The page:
- Cedar Port Industrial Park in Baytown Sells 50 Acres, Warehouse to Venezuela-Based PBP Inc. [HBJ]
- New Idea to Save the Astrodome Involves a Public-Private Partnership Where Tax Credits Would Cover Renovation Expenses [Houston Chronicle]
- Fertitta Unveils Villas at The San Luis Resort at 5222 Seawall Blvd. [Galveston County Daily News ($)]
- Gator Fabrication Moves into Revamped, Former JM Eagle Plant Property in Conroe [Prime Property]
- Tema Gets $37.5M Construction Loan for 224-Unit Luxury Apartment Project Capella Museum District at 1699 Hermann Dr. [Prime Property]
- Repsol’s New Office Building in Research Forest Lakeside in The Woodlands Has Achieved LEED Gold Designation [Prime Property]
- About 700k-SF of Sublease Space in West Houston is ‘Good as New’ [HBJ]
- The Groves Will Be the First Residential Community in Texas To Receive Comcast’s ‘Fiber-to-the-Home’ System [Prime Property]
- 3 out of 4 Houston Millennials Plan to Buy a Home in the Near Future, According to Apartment List [HBJ]
- Antone’s Famous Po’boys Redesigning TC Jester and San Felipe Locations, Opening a Third in the Rice Village Area or Downtown [HBJ]
- I-45N, US-290, and US-59S HOV Lanes To Boot Solo Houston Commuters During Rush Hour Starting Aug. 3 [HBJ]
- Vonlane To Expand Luxury Commuter Bus Line with Austin-Houston Service Starting in January [Austin American-Statesman via HBJ]
- Brays Bayou, Beltway 8 Had Hardest Rain Fall During Memorial Day Weekend Floods, According to New Report [Click2Houston]
Photo of the Hermann Park Golf Course: Russell Hancock via Swamplot Flickr Pool
Taxpayers may not be on the hook in a conservancy model, but the city and county definitely would be through credits so it’s just a matter of double speak. As he clearly stated, the single intent of this option is to simply avoid a vote by the taxpayers and not give them a say in the matter as we’re against him. Saying we can’t tear it down and continually bringing up the demolition cost is a blatant lie followed up with a distraction. The land itself is still worth millions in itself and there’s a huge opportunity to get HLSR, the convention center and the Texans to pony up some funding for a truly purpose built space that benefits all.
The only reason Emmett continues to push this and waste valuable time and money is he’s been given a clear directive by his buddies at the HLSR and the Texans to get the building revamped without requiring them to chip in any despite being able to reap huge rewards/profits from it. These are vast and lucrative for-profit businesses, not friends of the taxpayer. Emmett know he’ll have a golden parachute all lined up if he can pull this off without involving taxpayers and a vote.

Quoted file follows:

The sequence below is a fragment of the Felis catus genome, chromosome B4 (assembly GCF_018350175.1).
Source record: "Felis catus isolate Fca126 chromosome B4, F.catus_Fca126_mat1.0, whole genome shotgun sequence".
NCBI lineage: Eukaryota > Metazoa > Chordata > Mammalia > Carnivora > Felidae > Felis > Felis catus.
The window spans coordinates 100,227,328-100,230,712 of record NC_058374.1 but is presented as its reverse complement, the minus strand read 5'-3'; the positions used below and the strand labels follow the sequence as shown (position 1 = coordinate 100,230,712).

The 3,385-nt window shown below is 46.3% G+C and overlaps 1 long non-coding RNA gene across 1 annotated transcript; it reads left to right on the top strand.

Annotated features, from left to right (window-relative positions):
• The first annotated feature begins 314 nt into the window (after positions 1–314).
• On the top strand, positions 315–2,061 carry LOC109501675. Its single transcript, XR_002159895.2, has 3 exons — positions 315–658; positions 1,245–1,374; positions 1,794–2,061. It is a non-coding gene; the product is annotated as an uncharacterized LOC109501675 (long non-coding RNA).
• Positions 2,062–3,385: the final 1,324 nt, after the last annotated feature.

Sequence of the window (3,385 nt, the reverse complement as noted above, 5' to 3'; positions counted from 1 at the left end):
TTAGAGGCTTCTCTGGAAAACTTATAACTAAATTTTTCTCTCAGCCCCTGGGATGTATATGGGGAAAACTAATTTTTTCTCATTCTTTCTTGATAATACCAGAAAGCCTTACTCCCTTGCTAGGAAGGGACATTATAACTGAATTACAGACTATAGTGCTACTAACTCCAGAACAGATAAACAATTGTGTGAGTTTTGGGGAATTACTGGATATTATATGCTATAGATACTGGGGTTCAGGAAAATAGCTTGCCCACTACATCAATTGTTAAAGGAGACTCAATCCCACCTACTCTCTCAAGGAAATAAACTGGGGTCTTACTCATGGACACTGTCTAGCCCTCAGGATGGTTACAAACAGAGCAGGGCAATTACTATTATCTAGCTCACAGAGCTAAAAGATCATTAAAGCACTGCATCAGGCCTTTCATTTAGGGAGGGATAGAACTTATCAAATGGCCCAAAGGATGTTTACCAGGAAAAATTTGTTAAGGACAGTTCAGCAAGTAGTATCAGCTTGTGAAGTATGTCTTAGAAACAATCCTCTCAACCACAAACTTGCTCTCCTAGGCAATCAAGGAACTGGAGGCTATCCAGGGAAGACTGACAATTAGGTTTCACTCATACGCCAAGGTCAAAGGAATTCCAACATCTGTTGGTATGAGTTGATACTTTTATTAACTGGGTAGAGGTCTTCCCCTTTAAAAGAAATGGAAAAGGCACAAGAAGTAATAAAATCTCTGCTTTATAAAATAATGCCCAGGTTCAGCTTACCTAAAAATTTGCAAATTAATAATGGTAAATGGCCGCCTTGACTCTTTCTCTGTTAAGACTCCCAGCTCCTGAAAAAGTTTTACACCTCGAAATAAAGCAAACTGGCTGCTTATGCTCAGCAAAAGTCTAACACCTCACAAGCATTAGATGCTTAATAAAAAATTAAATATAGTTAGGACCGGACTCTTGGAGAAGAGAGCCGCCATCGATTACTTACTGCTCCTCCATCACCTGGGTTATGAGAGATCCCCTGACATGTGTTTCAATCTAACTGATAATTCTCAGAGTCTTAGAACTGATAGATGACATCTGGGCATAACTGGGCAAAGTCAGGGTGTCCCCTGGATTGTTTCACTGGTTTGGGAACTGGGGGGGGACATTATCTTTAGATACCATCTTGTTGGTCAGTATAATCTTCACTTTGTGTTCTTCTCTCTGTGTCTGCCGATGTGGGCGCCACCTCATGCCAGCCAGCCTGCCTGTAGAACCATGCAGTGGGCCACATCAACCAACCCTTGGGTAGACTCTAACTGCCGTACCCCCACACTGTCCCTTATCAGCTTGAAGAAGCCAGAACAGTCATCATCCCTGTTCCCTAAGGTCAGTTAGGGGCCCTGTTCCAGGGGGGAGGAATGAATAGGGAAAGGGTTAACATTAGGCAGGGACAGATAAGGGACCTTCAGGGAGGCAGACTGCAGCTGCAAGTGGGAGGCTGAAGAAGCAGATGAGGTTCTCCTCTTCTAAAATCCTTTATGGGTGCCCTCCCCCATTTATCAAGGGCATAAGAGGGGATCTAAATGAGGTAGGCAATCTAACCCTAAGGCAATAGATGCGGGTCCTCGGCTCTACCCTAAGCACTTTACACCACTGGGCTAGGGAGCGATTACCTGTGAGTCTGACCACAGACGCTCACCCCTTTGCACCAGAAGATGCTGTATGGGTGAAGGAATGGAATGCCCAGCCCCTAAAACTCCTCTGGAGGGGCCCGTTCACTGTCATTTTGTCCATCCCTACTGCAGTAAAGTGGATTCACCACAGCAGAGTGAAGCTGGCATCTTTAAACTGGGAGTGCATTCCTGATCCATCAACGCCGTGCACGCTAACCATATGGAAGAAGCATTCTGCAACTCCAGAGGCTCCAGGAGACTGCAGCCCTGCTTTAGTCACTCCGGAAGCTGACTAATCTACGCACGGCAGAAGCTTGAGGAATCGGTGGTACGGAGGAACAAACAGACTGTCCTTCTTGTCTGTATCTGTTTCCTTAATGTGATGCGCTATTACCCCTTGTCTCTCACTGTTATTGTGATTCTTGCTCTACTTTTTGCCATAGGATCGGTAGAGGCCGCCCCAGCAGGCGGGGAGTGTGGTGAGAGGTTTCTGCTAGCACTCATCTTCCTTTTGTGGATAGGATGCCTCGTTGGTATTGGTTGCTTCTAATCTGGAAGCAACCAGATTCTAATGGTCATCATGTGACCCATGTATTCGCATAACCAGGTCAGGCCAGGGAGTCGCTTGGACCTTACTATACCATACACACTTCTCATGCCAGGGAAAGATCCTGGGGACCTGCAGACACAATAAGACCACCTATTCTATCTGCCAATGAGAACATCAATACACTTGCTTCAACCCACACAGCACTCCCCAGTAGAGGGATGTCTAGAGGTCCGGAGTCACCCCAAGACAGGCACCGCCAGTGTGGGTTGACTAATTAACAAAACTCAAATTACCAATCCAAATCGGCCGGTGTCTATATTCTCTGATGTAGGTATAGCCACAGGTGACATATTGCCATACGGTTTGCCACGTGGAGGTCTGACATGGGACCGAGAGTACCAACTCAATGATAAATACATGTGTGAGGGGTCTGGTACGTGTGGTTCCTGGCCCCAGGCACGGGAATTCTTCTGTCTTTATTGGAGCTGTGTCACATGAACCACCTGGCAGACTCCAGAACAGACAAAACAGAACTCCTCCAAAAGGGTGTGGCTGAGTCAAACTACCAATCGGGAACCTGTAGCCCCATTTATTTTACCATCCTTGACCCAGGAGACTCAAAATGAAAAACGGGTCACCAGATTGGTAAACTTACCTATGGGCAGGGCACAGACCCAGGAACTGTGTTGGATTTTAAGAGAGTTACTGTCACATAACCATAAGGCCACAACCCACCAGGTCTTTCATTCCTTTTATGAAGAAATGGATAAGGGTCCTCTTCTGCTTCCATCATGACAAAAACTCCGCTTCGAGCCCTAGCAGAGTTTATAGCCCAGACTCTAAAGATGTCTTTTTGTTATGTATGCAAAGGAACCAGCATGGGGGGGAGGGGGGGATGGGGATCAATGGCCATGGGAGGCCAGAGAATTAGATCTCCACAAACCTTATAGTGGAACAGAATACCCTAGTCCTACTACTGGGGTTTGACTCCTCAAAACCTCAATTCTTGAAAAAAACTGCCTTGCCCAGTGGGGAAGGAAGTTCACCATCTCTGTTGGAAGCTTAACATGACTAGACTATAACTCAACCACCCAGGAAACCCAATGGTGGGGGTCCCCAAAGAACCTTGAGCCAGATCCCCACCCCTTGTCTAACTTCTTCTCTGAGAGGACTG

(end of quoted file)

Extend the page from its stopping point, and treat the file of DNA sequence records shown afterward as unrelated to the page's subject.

And ‘homeownership interest’ by millenials is a useless metric since affordability is all that matters anyways. Increasing tax rates and a decreasing job/wage market means that if millenials haven’t bought by now, they won’t be in the near future.
I’d love to buy a house. It’s too bad nothing in inventory is affordable.
My plan to convert the Dome into office and storage space for Harris County departments just makes too much sense.
Every single county office inside Loop 610 should be consolidated into a retrofitted Dome full of office spaces and storage areas. You could even put the County Jail inside it.
The county is occupying a lot of downtown office space, and that is an expense that just does not make sense to me.
And if you do it right there is still room for an indoor park and museum.
And to think Ed Emmett took a trip to Germany pretending to be in search of new ideas.
Fahrvergnügen is German for BOONDOGGLE.
Your logic about the value being in the land is what brought Astroworld down and the empty lot we have there today… only difference is he’s right about the demo cost. Emmett is working on a way to rehab a building the tax payers own (without additional taxes being requested)… So in my book that’s a win win. I’m not sure what you have against the dome, but getting it fixed up with no tax increase (and the impact it would have to redevelopment around the area) vs spending millions of tax dollars to get nothing but a lot is the most fiscally responsible thing to do.
Methinks there’s a wide gulf between millennials wanting to purchase a home and those who can actually afford to do so. Houston continues to build McMansions and 4-story town homes instead of more affordable homes with a smaller footprint that would be more attractive to millennial buyers.